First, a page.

For Immediate Release, March 28, 2008
Sandy Bahr, Sierra Club, (602) 999-5790
Richard Mayol, Grand Canyon Trust, (928) 774-7488
Taylor McKinnon, Center for Biological Diversity, (928) 310-6713
David Nimkin, National Parks Conservation Association, (801) 521-0785
Conservation Groups Support Mining Ban to
Protect Grand Canyon Watershed
FLAGSTAFF, Ariz.— Conservation groups strongly supported legislation sponsored by Rep. Raúl Grijalva (D-AZ) to ban new mining claims near Grand Canyon National Park at a Congressional hearing in Flagstaff today.
Rep. Grijalva, who chairs the U.S. House of Representatives Subcommittee on National Parks, Forests and Public Lands, organized the hearing to consider the impacts to Grand Canyon and nearby communities from thousands of new uranium-mining claims staked in watersheds north and south of the park.
More than 2,000 new claims alone have been registered on national forest land outside of the popular South Rim park entrance, and a mining company has recently proposed exploration for mineral deposits in the area.
“What is it about Grand Canyon that the miners don’t get?” said Sandy Bahr with the Sierra Club’s Grand Canyon Chapter. “The Grand Canyon is one of the world’s greatest natural wonders, and it deserves protection for generations to come. Radioactive pollution from uranium mining is a threat to park visitors and wildlife, nearby Native American communities and southwestern cities which get their water from the Colorado River.”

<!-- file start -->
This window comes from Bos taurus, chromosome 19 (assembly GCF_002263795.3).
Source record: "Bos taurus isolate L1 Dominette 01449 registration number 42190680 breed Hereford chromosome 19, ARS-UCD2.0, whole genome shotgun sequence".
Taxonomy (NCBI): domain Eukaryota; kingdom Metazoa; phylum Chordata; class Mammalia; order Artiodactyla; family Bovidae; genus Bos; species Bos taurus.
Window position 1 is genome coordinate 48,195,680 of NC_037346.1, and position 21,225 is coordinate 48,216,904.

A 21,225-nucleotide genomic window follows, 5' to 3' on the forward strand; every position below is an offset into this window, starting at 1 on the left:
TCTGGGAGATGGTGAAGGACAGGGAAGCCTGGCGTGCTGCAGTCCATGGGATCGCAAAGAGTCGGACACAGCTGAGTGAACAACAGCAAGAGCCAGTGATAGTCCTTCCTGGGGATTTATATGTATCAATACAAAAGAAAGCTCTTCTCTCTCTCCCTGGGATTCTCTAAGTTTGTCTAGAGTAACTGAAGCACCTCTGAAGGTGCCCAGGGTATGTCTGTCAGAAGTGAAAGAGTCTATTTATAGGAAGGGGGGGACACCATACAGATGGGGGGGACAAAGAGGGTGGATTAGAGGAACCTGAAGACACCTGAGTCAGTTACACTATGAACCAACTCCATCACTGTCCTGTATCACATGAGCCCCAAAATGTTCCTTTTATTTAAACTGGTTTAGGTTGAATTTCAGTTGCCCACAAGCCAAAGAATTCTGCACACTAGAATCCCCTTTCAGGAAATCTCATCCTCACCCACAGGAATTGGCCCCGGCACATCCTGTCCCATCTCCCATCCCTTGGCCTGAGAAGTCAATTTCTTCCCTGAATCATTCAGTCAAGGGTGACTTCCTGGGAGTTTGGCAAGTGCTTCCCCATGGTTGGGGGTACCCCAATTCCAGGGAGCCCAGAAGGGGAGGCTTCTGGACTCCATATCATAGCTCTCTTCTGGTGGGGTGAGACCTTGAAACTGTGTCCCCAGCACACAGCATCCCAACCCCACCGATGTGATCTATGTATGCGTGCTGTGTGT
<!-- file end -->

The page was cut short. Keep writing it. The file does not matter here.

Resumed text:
The Colorado River and its tributaries provide drinking water to more than 30 million people in California, Arizona and Nevada – including Las Vegas, Phoenix, Tucson, Los Angeles, and San Diego.
“Grand Canyon is a national treasure that should be protected from the impacts of nearby uranium mining,” said Taylor McKinnon with the Center for Biological Diversity. “This legislation would afford those protections.”
Earlier this month Rep. Grijalva introduced legislation, HR 5583, to place one million acres of federal public land off limits to new mining claims in watersheds around Grand Canyon still open to mining development.
The Mining Law of 1872 still applies to most public land and allows companies to establish mining rights without regard for other uses or effects to the area.
“We applaud Congressman Grijalva’s leadership in taking action to safeguard Grand Canyon and making it clear that mining does not take precedence over protecting the watershed, water supplies, native peoples and our national parks,” said Richard Mayol with the Grand Canyon Trust.
Opposition to uranium exploration and mining near Grand Canyon has also been expressed by nearby tribes, Coconino County, the Arizona Game and Fish Commission, and Governor Janet Napolitano.
“America’s national park system is one of our greatest ideas, and the Grand Canyon represents that idea to people around the world,” said David Nimkin with the National Parks Conservation Association. “This is a place for nature to dominate, not industrial development.”
For more information:
Fact sheets can be found at www.arizona.sierraclub.org.
Information on national parks in the Southwest is at www.npca.org/southwest.